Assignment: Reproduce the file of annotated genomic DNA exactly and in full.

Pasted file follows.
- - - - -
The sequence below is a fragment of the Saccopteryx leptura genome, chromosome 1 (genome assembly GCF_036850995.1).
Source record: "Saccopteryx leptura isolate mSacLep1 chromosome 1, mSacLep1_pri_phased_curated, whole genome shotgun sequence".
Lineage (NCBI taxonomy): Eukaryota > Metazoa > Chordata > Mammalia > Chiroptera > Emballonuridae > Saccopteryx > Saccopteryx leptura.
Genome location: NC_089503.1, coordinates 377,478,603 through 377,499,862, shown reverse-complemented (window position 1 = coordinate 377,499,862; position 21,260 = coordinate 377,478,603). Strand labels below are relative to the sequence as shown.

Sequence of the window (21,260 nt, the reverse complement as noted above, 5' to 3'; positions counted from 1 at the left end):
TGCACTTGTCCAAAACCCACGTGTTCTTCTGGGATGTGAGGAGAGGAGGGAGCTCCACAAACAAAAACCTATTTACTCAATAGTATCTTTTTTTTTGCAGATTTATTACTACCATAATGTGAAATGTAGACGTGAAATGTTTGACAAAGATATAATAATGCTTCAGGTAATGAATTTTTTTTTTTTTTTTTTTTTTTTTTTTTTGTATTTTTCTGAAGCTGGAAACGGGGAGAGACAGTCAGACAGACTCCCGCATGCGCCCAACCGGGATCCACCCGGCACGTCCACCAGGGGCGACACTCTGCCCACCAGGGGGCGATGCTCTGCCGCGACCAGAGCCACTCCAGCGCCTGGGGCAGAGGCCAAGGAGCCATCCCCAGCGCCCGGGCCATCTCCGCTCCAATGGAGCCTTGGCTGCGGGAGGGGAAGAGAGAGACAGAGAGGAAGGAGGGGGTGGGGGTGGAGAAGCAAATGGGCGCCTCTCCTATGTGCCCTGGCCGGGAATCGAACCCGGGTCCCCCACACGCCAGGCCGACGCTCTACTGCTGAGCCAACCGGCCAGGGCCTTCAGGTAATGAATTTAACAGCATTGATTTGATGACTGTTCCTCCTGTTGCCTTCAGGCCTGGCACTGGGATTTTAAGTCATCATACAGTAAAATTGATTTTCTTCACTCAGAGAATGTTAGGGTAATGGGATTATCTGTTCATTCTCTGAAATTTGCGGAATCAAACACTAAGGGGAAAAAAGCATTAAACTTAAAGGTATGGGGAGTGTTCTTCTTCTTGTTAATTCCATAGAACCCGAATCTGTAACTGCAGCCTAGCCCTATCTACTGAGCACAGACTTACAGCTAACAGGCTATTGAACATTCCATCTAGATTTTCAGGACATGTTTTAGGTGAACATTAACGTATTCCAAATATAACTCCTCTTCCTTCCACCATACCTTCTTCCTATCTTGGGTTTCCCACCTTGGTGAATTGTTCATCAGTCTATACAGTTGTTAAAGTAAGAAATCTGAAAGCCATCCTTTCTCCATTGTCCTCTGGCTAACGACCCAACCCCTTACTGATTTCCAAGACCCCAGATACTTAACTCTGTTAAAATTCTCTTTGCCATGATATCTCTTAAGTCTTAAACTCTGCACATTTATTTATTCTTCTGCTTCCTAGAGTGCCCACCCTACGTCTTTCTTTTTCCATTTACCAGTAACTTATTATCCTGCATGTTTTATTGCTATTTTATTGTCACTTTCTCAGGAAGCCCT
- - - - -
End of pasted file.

The sequence below is a fragment of the Saccopteryx leptura genome, chromosome 1 (genome assembly GCF_036850995.1).
Source record: "Saccopteryx leptura isolate mSacLep1 chromosome 1, mSacLep1_pri_phased_curated, whole genome shotgun sequence".
Lineage (NCBI taxonomy): Eukaryota > Metazoa > Chordata > Mammalia > Chiroptera > Emballonuridae > Saccopteryx > Saccopteryx leptura.
Genome location: NC_089503.1, coordinates 377,478,603 through 377,499,862, shown reverse-complemented (window position 1 = coordinate 377,499,862; position 21,260 = coordinate 377,478,603). Strand labels below are relative to the sequence as shown.

Sequence of the window (21,260 nt, the reverse complement as noted above, 5' to 3'; positions counted from 1 at the left end):
TGCACTTGTCCAAAACCCACGTGTTCTTCTGGGATGTGAGGAGAGGAGGGAGCTCCACAAACAAAAACCTATTTACTCAATAGTATCTTTTTTTTTGCAGATTTATTACTACCATAATGTGAAATGTAGACGTGAAATGTTTGACAAAGATATAATAATGCTTCAGGTAATGAATTTTTTTTTTTTTTTTTTTTTTTTTTTTTTGTATTTTTCTGAAGCTGGAAACGGGGAGAGACAGTCAGACAGACTCCCGCATGCGCCCAACCGGGATCCACCCGGCACGTCCACCAGGGGCGACACTCTGCCCACCAGGGGGCGATGCTCTGCCGCGACCAGAGCCACTCCAGCGCCTGGGGCAGAGGCCAAGGAGCCATCCCCAGCGCCCGGGCCATCTCCGCTCCAATGGAGCCTTGGCTGCGGGAGGGGAAGAGAGAGACAGAGAGGAAGGAGGGGGTGGGGGTGGAGAAGCAAATGGGCGCCTCTCCTATGTGCCCTGGCCGGGAATCGAACCCGGGTCCCCCACACGCCAGGCCGACGCTCTACTGCTGAGCCAACCGGCCAGGGCCTTCAGGTAATGAATTTAACAGCATTGATTTGATGACTGTTCCTCCTGTTGCCTTCAGGCCTGGCACTGGGATTTTAAGTCATCATACAGTAAAATTGATTTTCTTCACTCAGAGAATGTTAGGGTAATGGGATTATCTGTTCATTCTCTGAAATTTGCGGAATCAAACACTAAGGGGAAAAAAGCATTAAACTTAAAGGTATGGGGAGTGTTCTTCTTCTTGTTAATTCCATAGAACCCGAATCTGTAACTGCAGCCTAGCCCTATCTACTGAGCACAGACTTACAGCTAACAGGCTATTGAACATTCCATCTAGATTTTCAGGACATGTTTTAGGTGAACATTAACGTATTCCAAATATAACTCCTCTTCCTTCCACCATACCTTCTTCCTATCTTGGGTTTCCCACCTTGGTGAATTGTTCATCAGTCTATACAGTTGTTAAAGTAAGAAATCTGAAAGCCATCCTTTCTCCATTGTCCTCTGGCTAACGACCCAACCCCTTACTGATTTCCAAGACCCCAGATACTTAACTCTGTTAAAATTCTCTTTGCCATGATATCTCTTAAGTCTTAAACTCTGCACATTTATTTATTCTTCTGCTTCCTAGAGTGCCCACCCTACGTCTTTCTTTTTCCATTTACCAGTAACTTATTATCCTGCATGTTTTATTGCTATTTTATTGTCACTTTCTCAGGAAGCCCT